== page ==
This morning, Council member Gonzalez sent her colleagues a memo outlining the path forward for the City Council’s deliberations on the tentative collective bargaining agreement with SPOG, the police officers’ union.
Gonzalez chairs the Council’s committee that covers public safety issues, including police-related matters. She was the primary sponsor of the police-accountability legislation passed last year.
Gonzalez’s memo doesn’t lay out a timeline for the Council’s deliberations; it says that the “structure, process and mechanism” are still being defined — a challenge in the midst of the Council’s budget development process, when most other work pauses.
But it does say that Gonzalez is requesting OPA Director Andrew Myerberg and Inspector General for Public Safety Lisa Judge to provide the Council with their written evaluations of “how the
proposed contract affects, if at all, their ability to fulfill their purpose, duties and responsibilities as defined in the Accountability Ordinance and/or the federal Consent Decree.”
Gonzalez also says that the Council will likely contract with an independent labor attorney to assist their own staff’s evaluation of the CBA and its impact on the police accountability ordinance. According to Gonzalez, the City Attorney’s Office brought in local labor attorney Otto Klein to assist in negotiating the CBA.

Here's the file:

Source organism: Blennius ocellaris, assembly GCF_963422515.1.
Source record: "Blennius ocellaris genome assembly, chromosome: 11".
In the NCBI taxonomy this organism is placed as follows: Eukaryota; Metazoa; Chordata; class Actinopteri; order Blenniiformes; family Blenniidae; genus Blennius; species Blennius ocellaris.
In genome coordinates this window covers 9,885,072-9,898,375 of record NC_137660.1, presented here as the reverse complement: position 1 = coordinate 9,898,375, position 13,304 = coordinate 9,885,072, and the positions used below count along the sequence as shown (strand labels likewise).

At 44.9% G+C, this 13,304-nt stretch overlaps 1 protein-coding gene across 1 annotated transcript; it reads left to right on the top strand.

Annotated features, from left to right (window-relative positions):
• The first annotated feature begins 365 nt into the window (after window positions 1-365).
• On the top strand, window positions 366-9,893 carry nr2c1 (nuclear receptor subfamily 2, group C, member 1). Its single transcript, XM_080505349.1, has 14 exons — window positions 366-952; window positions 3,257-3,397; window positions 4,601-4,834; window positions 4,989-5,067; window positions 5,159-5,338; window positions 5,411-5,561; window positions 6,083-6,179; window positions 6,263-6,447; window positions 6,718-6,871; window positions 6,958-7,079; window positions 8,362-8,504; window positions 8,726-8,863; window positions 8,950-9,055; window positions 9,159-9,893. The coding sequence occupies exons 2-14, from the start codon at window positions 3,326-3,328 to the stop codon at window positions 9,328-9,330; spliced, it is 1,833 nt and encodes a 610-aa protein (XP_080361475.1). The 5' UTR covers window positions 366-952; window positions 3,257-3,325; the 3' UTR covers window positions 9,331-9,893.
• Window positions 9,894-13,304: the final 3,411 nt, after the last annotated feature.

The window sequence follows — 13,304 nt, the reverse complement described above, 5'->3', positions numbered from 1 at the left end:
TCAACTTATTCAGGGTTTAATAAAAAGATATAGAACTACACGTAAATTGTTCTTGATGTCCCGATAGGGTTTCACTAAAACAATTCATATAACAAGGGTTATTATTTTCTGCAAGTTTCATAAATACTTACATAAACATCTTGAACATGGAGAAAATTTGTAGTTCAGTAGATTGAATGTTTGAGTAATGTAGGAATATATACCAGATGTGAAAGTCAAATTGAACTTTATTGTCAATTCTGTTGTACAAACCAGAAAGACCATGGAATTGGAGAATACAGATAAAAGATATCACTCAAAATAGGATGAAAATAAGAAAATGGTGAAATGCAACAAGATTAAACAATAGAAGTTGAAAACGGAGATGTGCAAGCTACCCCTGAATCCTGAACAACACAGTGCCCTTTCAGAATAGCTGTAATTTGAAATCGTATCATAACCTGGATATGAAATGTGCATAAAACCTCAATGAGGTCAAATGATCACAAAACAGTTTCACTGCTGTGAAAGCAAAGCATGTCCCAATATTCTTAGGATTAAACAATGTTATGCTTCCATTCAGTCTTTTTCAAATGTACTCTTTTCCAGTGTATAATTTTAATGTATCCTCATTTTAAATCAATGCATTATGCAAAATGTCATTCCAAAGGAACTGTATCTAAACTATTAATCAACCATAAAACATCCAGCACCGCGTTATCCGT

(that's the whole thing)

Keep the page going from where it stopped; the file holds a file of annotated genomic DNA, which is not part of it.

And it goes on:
Finally, Gonzalez says in her memo that she wants to gather community input, as well as potentially input from Judge James Robart who oversees the consent decree. It’s unclear what form Robart’s input, if any, would take; he could provide input on whether the CBA is consistent with the consent decree, but he is unlikely to render broader opinions on how to weigh the ordinance versus the CBA in the places where they conflict if both approaches are consistent with the consent decree.
Gonzalez’s memo also includes the relevant passage from the Seattle Municipal Code regarding collective bargaining and approval of CBAs. That section requires that CBAs with city employees must be approved by a majority of the City Council (though the separate budget appropriations to pay it require a supermajority). It also requires the Council to hold a public hearing before labor negotiations begin; as the CPC noted last week, the Council fulfilled that requirement in 2014 when it began negotiations on the contract, and it could be considered a flaw in the ordinance that a new public hearing isn’t required if negotiations are suspended and then restarted (as has happened several times with the SPOG contract in the last four years).
We will probably need to wait for Myerberg and Judge to signal when they can deliver their evaluations of the CBA before we get a full timeline for the Council’s deliberations and vote on the SPOG contract.
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